Of clinical importance, particularly in the prehospi- ological mechanisms responsible for dextran anaphyl-
tal trauma scenario, is the potential adverse effect of axis as well as on a survey about the safety of Dextran
hypertonic saline on blood loss in cases of uncon- in Central Europe (67), stated already in 1987 that ‘Pa-
trolled hemorrhage: in the clinical studies, including tients in shock do not need the hapten prophylaxis.’
large numbers of patients with penetrating trauma, (68). Consequently, in the clinical trials where hyper-
increased bleeding has not been encountered. In con- tonic saline dextran solutions were used, no hapten
trast, those patients severely traumatized and needing prophylaxis was applied, except for the patients en-
immediate surgery because of large blood losses have rolled in the first trial of Holcroft et al. (11).
benefited from small-volume resuscitation by means Adverse reactions may occur with all synthetic col-
of hypertonic saline dextran (46). loids, even with human albumin (69,70). Most import-
The user should be aware of the fact that bolus in- antly, because of the nature of anaphylactoid reactions
fusion (i.e. application of 250 ml hypertonic solution these are independent from the amount of colloid ad-
within 2 min) may be accompanied by an initial and ministered. In a prospective French multicenter trial
substantial, however very short-lasting drop in ar- Laxenaire et al. (71) recorded 43 anaphylactoid reac-
terial pressure (65,66), which might be harmful for pa- tions, 20% of which were severe (grades III and IV), in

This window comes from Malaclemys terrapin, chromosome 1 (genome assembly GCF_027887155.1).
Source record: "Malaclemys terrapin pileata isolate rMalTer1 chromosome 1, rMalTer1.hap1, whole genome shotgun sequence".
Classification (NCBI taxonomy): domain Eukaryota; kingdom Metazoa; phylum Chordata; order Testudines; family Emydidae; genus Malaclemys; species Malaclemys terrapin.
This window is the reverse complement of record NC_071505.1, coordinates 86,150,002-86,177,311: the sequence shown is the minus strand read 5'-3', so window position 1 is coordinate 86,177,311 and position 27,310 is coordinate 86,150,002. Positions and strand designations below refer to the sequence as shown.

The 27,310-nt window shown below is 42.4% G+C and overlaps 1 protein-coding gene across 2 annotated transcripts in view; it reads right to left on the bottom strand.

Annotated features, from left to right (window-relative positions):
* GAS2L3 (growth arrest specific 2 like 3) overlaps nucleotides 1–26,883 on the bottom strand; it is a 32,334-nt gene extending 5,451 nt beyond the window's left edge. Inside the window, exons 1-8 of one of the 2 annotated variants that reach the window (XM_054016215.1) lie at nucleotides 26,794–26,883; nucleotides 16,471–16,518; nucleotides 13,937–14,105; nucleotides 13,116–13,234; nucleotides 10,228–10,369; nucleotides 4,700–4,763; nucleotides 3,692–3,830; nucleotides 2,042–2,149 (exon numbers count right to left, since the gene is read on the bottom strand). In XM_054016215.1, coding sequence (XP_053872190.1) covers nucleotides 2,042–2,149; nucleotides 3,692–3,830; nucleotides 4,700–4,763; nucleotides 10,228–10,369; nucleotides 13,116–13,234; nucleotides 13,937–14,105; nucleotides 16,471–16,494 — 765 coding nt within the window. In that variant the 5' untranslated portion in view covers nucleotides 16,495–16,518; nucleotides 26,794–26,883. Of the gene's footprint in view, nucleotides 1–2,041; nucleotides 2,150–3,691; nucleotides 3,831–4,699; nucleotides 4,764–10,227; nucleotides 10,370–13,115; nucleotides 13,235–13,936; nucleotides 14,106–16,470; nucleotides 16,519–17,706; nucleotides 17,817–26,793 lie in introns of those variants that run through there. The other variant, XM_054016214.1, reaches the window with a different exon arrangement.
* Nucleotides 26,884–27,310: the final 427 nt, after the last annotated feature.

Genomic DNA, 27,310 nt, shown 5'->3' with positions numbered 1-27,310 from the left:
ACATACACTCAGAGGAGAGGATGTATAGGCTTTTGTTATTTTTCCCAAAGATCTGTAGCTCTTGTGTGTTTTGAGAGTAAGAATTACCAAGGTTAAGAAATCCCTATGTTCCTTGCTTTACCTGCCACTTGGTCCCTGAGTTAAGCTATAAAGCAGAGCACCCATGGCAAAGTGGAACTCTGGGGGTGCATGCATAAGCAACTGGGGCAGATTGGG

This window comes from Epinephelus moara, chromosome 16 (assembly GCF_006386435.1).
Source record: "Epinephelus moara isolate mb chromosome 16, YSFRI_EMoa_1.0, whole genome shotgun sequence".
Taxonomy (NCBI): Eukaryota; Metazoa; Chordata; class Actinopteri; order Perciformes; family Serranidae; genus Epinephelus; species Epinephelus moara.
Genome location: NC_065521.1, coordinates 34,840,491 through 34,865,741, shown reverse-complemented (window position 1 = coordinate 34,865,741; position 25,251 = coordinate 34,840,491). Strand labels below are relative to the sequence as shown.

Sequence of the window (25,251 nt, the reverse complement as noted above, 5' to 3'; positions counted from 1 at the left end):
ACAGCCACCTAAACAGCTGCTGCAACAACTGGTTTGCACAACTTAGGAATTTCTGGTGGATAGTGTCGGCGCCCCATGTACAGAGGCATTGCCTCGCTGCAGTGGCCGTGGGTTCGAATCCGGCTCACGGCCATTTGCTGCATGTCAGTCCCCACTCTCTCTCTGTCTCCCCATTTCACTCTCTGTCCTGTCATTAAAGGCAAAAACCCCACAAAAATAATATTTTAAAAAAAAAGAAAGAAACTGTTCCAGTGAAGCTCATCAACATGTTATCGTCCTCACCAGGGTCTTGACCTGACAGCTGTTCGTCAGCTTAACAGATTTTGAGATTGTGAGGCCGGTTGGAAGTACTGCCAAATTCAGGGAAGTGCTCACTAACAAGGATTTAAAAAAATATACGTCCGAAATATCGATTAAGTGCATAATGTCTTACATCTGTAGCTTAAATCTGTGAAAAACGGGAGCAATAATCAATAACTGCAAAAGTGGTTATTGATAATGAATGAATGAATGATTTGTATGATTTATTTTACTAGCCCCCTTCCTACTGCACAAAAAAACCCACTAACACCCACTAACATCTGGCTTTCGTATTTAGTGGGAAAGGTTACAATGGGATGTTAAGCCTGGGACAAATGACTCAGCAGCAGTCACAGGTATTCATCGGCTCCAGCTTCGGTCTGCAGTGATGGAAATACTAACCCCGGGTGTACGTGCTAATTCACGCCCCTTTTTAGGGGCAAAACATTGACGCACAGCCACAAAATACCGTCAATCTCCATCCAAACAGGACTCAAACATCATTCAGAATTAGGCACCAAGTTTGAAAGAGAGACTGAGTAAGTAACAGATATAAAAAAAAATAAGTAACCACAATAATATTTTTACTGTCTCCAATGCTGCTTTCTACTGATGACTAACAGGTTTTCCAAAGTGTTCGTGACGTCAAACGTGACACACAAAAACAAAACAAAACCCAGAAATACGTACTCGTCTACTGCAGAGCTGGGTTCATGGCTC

tients with compromised myocardial function or coro- 19,593 patients after the administration of different col-
nary heart disease who are incapable of compensating loids. Among the diverse synthetic volume substitutes,
for reduced coronary perfusion pression. However, gelatins are the least effective with regard to their short
first, the period of hypotensive response usually lasts intravascular volume effect, which does not last for
less than 1 min, during which endogenous fluid mo- more than 2–3 h. The major advantage is that there is no
bilization leads to an increase of cardiac preload and dose limitation, unlike the restrictions placed on each
thus enhancement of cardiac output, and second, car- of the two other synthetic colloids. However, it was
diac afterload is reduced at the same time because of suggested that gelatine in particular affects the func-
peripheral vasodilation resulting in reduced cardiac tionality of the von Willebrand factor and partly in-
work. hibits platelet adhesion (72). In addition, gelatine-
Although the use of a colloid solution seems intuit-
ively logical for the preservation of the circulatory
volume, it also means facing a double-edged sword: Table 4
besides a potential benefit with regard to sustained
Potential side-effects associated with small-volume resuscitation.
circulatory stability, the colloid component bears the
risk of anaphylactoid reactions and thus increases the Hyperosmolar coma
Hypernatremia
risk of unwanted side-effects possibly elicited by the Hypokalemia
hypertonic component per se (Table 4). It should be Cerebral or peripheral seizures
noted that the application of hyperosmolar saline/ Arrhythmia
Negative-inotropic effect (following rapid infusion)
dextran solution proved safe in patients, and in none Tissue necrosis (in cases of paravasation)
of the controlled clinical trials have adverse effects Hemolysis (at the injection site)
been attributed to the colloid component, nor have Enhanced bleeding (under uncontrolled hemorrhage)
Anaphylactoid reaction (linked to the colloid component)
anaphylactoid reactions been observed (4,8).

632
Small-volume resuscitation in clinical routine

based products seem to become incorporated into de- that HES reduces the levels of fibrinogen coagulation